Questions and answers on clean air and health

What are the main types of air pollution caused by transport?

The main pollutants of concern are nitrogen dioxide (NO2) and particulate matter (PM). Carbon dioxide (CO2) is a major greenhouse gas which causes climate change. Road transport is responsible for around 80% of the NO2 measured at the roadside.

What creates more nitrogen dioxide – diesel or petrol engines?

Transport-related nitrogen dioxide is primarily emitted by diesel engines, although petrol vehicles produce a small amount. Electric vehicles produce none. HGVs, LGVs and buses make up around half the emissions, with private cars and taxis the remainder. Newer diesels produce much less NO2 than older diesels.

What is particulate matter?

The term particulate matter refers to small particles of pollution in the air. The primary transport-related source is from vehicle exhausts, particularly diesel engines. Dust from brakes and tyre wear are also sources of particulate matter in all vehicle types, including electric vehicles.

Are there any other sources of air pollution?

Other significant sources of pollution include domestic solid fuel, aviation and shipping, and agriculture and industry in and beyond Wales, along with natural sources.

What is the impact of air pollution on health?

Short-term effects of air pollution include exacerbating existing heart and lung conditions, such as asthma and bronchitis. Most people will not experience short-term ill-health effects from exposure to the concentrations of air pollution typically measured in Cardiff, but susceptible individuals and population groups may be affected on occasions when air pollution is elevated. More vulnerable population groups include those with existing lung or heart conditions; and children and older people.

What about the long-term health effects?

Long-term effects of air pollution include increased rates of lung disease and cardiovascular disease (including heart disease and stroke) and cancer, and an association with type 2 diabetes. Polluted air is estimated to cause an equivalent of around 40,000 deaths each year across the UK, with average life expectancy estimated to be reduced by 7-8 months due to air pollution.

Is there any safe level of pollution?

There is no known safe level of exposure to particulate matter air pollution, or for short term exposure to NO2. The effects of exposure increase the longer someone is exposed.

Is Cardiff the only city with this problem?

Cardiff is not the only place with this problem. 

In the UK, 28 cities have been identified with air pollution issues, including Cardiff, and we are all looking at how best to protect people’s health and clean up our air. A number of different approaches are being taken, but in both Wales and England there are overarching Government frameworks setting out some of the things we need to consider as solutions.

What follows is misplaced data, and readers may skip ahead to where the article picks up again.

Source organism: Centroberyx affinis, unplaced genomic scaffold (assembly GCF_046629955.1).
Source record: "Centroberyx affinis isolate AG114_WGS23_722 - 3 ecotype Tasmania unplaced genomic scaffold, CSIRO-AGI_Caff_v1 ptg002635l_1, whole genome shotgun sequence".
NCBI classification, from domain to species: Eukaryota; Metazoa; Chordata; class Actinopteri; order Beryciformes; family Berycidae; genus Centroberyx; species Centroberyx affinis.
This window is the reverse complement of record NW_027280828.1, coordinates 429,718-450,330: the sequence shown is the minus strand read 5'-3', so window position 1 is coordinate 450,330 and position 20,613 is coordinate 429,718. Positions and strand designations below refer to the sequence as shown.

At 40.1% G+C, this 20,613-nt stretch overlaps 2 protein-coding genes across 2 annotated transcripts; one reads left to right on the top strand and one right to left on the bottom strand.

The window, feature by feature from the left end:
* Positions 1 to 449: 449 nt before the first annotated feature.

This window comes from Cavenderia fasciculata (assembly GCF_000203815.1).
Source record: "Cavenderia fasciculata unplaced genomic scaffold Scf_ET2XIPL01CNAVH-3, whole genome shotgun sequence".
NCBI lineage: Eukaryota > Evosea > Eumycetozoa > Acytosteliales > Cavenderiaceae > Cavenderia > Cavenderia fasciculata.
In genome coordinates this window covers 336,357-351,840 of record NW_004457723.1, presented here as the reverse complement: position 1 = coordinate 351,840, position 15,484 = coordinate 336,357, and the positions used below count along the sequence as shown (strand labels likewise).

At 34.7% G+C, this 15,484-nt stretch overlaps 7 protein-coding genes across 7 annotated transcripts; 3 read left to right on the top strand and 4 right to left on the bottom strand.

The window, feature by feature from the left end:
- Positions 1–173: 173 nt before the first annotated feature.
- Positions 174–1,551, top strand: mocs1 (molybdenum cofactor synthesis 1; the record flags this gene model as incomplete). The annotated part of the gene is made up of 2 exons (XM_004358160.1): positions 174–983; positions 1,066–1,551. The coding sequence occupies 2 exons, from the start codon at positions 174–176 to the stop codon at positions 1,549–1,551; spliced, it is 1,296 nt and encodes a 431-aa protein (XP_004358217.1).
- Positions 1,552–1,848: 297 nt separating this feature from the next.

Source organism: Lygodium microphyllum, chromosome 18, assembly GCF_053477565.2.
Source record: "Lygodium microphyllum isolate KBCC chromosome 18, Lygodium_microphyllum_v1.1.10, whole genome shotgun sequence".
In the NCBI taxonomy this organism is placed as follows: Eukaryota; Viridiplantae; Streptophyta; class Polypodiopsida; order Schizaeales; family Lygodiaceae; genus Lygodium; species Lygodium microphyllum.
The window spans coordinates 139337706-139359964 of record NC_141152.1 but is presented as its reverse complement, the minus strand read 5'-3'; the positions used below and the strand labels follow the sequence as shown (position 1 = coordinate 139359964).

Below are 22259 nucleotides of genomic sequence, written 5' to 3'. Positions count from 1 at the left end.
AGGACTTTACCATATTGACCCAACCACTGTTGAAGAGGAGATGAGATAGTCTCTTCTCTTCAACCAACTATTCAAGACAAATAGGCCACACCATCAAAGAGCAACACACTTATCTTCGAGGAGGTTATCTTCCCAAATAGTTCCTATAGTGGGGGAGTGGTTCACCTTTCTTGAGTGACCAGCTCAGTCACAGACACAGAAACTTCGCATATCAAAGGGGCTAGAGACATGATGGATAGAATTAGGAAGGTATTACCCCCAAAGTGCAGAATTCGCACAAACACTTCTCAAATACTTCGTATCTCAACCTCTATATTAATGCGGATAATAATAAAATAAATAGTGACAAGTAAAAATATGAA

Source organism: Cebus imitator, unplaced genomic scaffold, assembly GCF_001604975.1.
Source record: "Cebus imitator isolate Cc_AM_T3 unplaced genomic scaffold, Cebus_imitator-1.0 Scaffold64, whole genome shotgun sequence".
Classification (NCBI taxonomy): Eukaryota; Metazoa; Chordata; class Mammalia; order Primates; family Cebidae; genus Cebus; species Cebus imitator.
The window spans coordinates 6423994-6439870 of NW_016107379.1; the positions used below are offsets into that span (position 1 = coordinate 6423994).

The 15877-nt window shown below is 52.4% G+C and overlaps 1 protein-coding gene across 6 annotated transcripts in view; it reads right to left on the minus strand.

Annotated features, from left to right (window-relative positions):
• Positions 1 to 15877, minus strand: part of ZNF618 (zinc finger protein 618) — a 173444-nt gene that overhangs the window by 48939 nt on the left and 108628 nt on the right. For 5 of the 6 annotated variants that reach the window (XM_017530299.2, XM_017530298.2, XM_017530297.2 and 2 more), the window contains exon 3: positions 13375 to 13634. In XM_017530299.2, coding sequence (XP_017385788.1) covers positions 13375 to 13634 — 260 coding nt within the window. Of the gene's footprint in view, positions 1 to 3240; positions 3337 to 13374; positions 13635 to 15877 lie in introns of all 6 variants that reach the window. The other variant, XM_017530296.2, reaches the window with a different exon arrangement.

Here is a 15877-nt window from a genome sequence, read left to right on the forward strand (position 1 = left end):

This is an issue in many countries around the world; in some developing countries the concentrations of pollution are orders of magnitude higher and hence significantly more dangerous; and there are many other countries in Europe facing challenges similar to us.

Why are we hearing more about air pollution now?

Air pollution concentrations in the UK have not been falling as fast as expected, or as required by law. In addition, the evidence linking long-term exposure to air pollution and health issues has been getting stronger over the last few years.

What can we do to reduce air pollution?

One of the main actions we need to take is to reduce the number of journeys taken in polluting vehicles in and around Cardiff.   Action also continues to be taken through existing regulatory frameworks to ensure other sources of air pollution are also controlled.

How can we reduce the number of journeys taken in polluting vehicles? 

There are a number of different ways to do this, which Cardiff Council and partners are currently reviewing. These include encouraging more people to walk, cycle and take public transport, especially for shorter journeys, and encouraging take up of electric vehicles.

What will be the impact on health of reducing air pollution?

By reducing air pollution the long-term health risks described above will get smaller for everyone living and working in Cardiff.  By shifting how we get around there are some additional benefits too, not just related to air quality.

What are the additional health benefits?

If you walk, cycle or take public transport you do more physical activity than getting straight into your car from your house. Levels of overweight, obesity and type 2 diabetes have been increasing over the past few years and store up long-term health issues. By supporting people to walk, cycle or take public transport we can help address this.  Healthier individuals are also better able to adapt to air pollution exposure, so they become less susceptible to the effects. Being physically active also reduces the risk of a host of other illnesses including cardiovascular disease, respiratory disease and dementia, and employees experience fewer sick days each year.

Being physically active can help with mental health too – you are less likely to experience stress and low mood if you are regularly active. Combining exercise with your daily commute is a great way to build it into your life.

Are there any other benefits?

Injury and death from collisions with cars may also reduce. The most common cause of death for children aged 5-14 is being hit by a car. 

Finally Wales, like the UK and most of the rest of the World, have committed to the Paris Agreement to reduce CO2 emissions to help prevent global warming. Encouraging walking, cycling and public transport will help us reduce carbon emissions, leaving the world in a better place for us and future generations.

Where can I find out more about air pollution?

See Welsh Government’s plan, Tackling roadside NO2 concentrations in Wales